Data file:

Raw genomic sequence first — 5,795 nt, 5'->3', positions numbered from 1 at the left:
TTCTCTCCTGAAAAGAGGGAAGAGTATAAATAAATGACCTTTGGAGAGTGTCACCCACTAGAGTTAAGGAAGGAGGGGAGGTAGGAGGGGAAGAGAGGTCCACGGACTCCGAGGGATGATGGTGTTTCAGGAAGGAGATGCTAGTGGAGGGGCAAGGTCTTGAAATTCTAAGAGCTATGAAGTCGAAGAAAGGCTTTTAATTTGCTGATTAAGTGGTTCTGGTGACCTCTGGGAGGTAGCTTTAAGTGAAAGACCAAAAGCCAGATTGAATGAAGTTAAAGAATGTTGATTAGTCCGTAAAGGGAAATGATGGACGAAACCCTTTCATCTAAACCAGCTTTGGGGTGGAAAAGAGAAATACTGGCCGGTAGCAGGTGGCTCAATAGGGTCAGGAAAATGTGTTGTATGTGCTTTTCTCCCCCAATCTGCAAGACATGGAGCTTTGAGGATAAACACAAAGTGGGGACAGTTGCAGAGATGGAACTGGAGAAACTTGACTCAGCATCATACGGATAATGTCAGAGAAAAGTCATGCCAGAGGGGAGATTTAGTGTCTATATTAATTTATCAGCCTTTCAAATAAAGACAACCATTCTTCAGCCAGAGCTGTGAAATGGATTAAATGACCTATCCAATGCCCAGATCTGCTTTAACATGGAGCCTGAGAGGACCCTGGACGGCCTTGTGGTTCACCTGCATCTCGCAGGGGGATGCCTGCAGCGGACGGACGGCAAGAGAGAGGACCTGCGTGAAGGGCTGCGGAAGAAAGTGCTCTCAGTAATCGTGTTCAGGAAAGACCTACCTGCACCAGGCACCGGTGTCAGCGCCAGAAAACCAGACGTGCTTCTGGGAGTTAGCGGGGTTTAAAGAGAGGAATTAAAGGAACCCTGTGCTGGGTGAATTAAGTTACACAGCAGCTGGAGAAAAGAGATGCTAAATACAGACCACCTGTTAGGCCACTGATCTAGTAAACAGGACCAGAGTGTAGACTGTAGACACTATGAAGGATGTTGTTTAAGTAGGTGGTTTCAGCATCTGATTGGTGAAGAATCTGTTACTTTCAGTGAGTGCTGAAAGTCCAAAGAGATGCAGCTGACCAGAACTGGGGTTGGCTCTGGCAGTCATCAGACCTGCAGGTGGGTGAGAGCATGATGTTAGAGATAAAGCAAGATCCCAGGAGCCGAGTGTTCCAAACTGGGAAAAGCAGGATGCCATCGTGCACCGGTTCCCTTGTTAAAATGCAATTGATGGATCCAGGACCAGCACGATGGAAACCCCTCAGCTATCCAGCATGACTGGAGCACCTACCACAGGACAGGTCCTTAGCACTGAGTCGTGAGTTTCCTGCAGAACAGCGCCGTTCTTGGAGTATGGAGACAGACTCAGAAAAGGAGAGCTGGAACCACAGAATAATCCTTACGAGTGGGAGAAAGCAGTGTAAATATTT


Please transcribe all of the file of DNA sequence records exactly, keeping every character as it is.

Raw genomic sequence first — 5,795 nt, 5'->3', positions numbered from 1 at the left:
TTCTCTCCTGAAAAGAGGGAAGAGTATAAATAAATGACCTTTGGAGAGTGTCACCCACTAGAGTTAAGGAAGGAGGGGAGGTAGGAGGGGAAGAGAGGTCCACGGACTCCGAGGGATGATGGTGTTTCAGGAAGGAGATGCTAGTGGAGGGGCAAGGTCTTGAAATTCTAAGAGCTATGAAGTCGAAGAAAGGCTTTTAATTTGCTGATTAAGTGGTTCTGGTGACCTCTGGGAGGTAGCTTTAAGTGAAAGACCAAAAGCCAGATTGAATGAAGTTAAAGAATGTTGATTAGTCCGTAAAGGGAAATGATGGACGAAACCCTTTCATCTAAACCAGCTTTGGGGTGGAAAAGAGAAATACTGGCCGGTAGCAGGTGGCTCAATAGGGTCAGGAAAATGTGTTGTATGTGCTTTTCTCCCCCAATCTGCAAGACATGGAGCTTTGAGGATAAACACAAAGTGGGGACAGTTGCAGAGATGGAACTGGAGAAACTTGACTCAGCATCATACGGATAATGTCAGAGAAAAGTCATGCCAGAGGGGAGATTTAGTGTCTATATTAATTTATCAGCCTTTCAAATAAAGACAACCATTCTTCAGCCAGAGCTGTGAAATGGATTAAATGACCTATCCAATGCCCAGATCTGCTTTAACATGGAGCCTGAGAGGACCCTGGACGGCCTTGTGGTTCACCTGCATCTCGCAGGGGGATGCCTGCAGCGGACGGACGGCAAGAGAGAGGACCTGCGTGAAGGGCTGCGGAAGAAAGTGCTCTCAGTAATCGTGTTCAGGAAAGACCTACCTGCACCAGGCACCGGTGTCAGCGCCAGAAAACCAGACGTGCTTCTGGGAGTTAGCGGGGTTTAAAGAGAGGAATTAAAGGAACCCTGTGCTGGGTGAATTAAGTTACACAGCAGCTGGAGAAAAGAGATGCTAAATACAGACCACCTGTTAGGCCACTGATCTAGTAAACAGGACCAGAGTGTAGACTGTAGACACTATGAAGGATGTTGTTTAAGTAGGTGGTTTCAGCATCTGATTGGTGAAGAATCTGTTACTTTCAGTGAGTGCTGAAAGTCCAAAGAGATGCAGCTGACCAGAACTGGGGTTGGCTCTGGCAGTCATCAGACCTGCAGGTGGGTGAGAGCATGATGTTAGAGATAAAGCAAGATCCCAGGAGCCGAGTGTTCCAAACTGGGAAAAGCAGGATGCCATCGTGCACCGGTTCCCTTGTTAAAATGCAATTGATGGATCCAGGACCAGCACGATGGAAACCCCTCAGCTATCCAGCATGACTGGAGCACCTACCACAGGACAGGTCCTTAGCACTGAGTCGTGAGTTTCCTGCAGAACAGCGCCGTTCTTGGAGTATGGAGACAGACTCAGAAAAGGAGAGCTGGAACCACAGAATAATCCTTACGAGTGGGAGAAAGCAGTGTAAATATTT